To get maximum reading benefit, set a kitchen timer at a specific time each day and tell your child that until it rings, you're going to focus solely on him. If the phone rings, ignore it. Let the laundry sit until later. Start a conversation, listen to what your child says, and ask questions. Ear Time not only builds self-esteem, it helps prepare children's brains for maximum intake, Daniel says. One-on-one conversations with your child teach them how to hold a back-and-forth dialogue, and build their vocabulary at the same time. And studies show that one of the key predictors of reading success in young children is their vocabulary.
Want to help your child stretch his word bank? Quit dumbing down what you say for his benefit. “It’s important for parents to use grown-up vocabulary when talking to their kids," Daniel says. "They’ll be able to understand you by reading your non-verbal cues, listening to your expression and tone, and by the context of the situation. This will build your child’s vocabulary, and help him understand the nuances of language.”
For example, if your child is diving into a big slice of chocolate cake, instead of saying, “Mmm, yummy,” try rubbing your tummy and saying, “That cake looks delectable!” The excitement in your eyes and your other non-verbal cues will ensure that your child understands you. Sprinkling “Ear Time” in with your more casual conversations can prove to be a huge factor in your child’s reading success.
Reading and writing go together like peanut butter and jelly. But for kindergarten kids, working on "writing" often means working on art. “Drawing is writing in its earliest form," Daniel says. "If you ask a child what his paper ‘says,’ he’ll tell you all about it." Children express their ideas through drawings long before they're able to express their ideas through words. Even if the only "words" kids can write are scribbles and lines, it's important to remember the goal: for a child to know that they can express themselves on paper. As they develop, Daniel says, children will begin to try their hand at letters and words. “When a child begins inventive writing, there’s no need to correct it. It’s important for the child to express himself, and have adults ‘ooh and ah’ over it,” she says.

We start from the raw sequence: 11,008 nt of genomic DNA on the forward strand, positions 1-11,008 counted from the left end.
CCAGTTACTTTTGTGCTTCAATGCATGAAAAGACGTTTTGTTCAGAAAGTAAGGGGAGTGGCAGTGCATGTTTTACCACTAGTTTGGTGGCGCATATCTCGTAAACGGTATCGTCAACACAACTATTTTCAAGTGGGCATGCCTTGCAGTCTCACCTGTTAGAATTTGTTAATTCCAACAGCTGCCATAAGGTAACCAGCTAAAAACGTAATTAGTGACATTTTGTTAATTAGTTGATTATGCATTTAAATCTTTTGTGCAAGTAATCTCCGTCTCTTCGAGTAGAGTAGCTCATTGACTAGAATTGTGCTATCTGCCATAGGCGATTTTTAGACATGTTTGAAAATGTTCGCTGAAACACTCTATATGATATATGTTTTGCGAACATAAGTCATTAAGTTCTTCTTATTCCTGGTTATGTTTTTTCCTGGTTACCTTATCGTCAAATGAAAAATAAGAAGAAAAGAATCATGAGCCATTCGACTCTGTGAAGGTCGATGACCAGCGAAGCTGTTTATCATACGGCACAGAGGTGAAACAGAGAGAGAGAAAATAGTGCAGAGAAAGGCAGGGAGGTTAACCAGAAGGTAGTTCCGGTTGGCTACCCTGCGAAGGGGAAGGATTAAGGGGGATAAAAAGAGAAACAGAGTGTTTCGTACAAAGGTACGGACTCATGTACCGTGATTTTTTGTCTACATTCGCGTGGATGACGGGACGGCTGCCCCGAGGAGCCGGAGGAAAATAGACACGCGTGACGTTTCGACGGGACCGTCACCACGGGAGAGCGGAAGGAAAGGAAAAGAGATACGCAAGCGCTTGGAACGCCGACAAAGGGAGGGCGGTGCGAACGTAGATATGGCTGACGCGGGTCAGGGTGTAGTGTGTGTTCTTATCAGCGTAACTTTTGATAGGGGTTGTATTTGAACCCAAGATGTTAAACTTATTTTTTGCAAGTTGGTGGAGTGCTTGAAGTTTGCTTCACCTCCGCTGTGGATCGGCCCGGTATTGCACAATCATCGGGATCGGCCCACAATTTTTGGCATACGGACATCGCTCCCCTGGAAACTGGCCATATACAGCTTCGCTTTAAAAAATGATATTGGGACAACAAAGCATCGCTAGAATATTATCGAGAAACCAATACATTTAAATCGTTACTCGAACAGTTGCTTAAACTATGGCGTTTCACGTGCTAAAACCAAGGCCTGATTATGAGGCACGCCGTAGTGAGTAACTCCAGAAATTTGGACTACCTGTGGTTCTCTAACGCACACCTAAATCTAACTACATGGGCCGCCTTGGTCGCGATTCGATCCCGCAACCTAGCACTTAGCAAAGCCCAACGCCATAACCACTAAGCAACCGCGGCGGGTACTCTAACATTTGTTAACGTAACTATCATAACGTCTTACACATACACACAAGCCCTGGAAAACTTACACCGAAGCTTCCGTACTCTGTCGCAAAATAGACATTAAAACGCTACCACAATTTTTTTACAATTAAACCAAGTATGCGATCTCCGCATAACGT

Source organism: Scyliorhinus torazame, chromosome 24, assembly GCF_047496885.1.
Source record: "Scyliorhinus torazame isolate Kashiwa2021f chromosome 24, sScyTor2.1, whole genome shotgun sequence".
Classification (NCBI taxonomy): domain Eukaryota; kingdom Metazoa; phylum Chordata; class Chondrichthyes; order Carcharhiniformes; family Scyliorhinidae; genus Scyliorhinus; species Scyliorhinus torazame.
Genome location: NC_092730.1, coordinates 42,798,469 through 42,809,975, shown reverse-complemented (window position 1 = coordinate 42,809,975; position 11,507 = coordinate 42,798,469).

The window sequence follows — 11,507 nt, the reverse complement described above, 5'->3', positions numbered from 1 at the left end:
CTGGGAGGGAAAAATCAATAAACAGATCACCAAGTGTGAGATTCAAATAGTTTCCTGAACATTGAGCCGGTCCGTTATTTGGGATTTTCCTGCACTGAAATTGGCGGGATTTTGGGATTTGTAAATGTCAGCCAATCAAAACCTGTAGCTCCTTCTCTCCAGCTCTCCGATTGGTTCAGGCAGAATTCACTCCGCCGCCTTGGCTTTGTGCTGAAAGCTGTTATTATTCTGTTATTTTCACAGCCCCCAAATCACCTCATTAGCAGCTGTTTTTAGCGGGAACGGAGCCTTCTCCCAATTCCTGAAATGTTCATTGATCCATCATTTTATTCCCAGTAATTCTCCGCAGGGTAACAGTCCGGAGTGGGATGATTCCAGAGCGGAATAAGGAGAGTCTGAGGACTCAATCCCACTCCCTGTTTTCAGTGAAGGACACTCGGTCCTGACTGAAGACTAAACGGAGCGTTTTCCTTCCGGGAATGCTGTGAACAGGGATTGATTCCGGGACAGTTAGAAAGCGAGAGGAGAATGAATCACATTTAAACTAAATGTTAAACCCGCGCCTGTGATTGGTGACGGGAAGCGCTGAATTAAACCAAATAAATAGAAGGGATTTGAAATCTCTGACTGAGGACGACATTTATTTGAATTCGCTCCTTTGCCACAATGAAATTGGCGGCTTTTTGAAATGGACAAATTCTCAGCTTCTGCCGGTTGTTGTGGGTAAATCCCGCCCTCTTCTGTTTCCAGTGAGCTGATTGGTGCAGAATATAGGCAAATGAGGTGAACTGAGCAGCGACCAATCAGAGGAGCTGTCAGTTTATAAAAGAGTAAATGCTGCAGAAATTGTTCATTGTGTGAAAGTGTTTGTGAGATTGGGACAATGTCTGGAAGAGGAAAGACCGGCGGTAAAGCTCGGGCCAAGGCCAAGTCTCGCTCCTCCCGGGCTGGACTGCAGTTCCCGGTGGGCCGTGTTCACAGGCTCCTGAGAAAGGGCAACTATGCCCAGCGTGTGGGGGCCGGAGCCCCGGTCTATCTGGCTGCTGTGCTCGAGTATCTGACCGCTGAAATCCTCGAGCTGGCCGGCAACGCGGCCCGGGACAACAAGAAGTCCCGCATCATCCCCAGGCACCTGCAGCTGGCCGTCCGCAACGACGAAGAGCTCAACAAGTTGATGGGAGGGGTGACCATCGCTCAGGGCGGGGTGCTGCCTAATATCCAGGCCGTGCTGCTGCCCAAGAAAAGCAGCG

To help your child make the connection that writing and drawing are a form of expression and communication, ask your child to narrate what they’ve drawn. When she tells you what her picture is about, write what she tells you on the page, so she'll begin to understand that words have meaning. "Knowing that her words can be put onto paper is a thrilling thing for a child,” Daniel says. Looking for other ways to incorporate writing into your child's day? Involve her in creating a grocery or packing list. Ask her what's missing and write down what she says. This will help her realize the utility in writing.
The recipe for preparing your child for reading success is quite simple: read every book on the shelf, chat until you’ve run out of things to say, and write on any blank writing surface you can find! Keep in mind that whatever stage your child is at in learning to read, your own enthusiasm is key. Support him in his journey with gusto.
And as the world’s young reader’s guru, Dr. Seuss, once said, “Sometimes the questions are complicated and the answers are simple.” In this case, the answer is simple: Enjoy reading, writing, and talking with your child and soon, there will be another independent reader in the house!
- Kindergarten Sight Words List
- First Grade Sight Words List
- 10 Fun Activities for Children with Autism
- Signs Your Child Might Have Asperger's Syndrome
- Theories of Learning
- A Teacher's Guide to Differentiating Instruction
- Child Development Theories
- Social Cognitive Theory
- Curriculum Definition
- Why is Play Important? Social and Emotional Development, Physical Development, Creative Development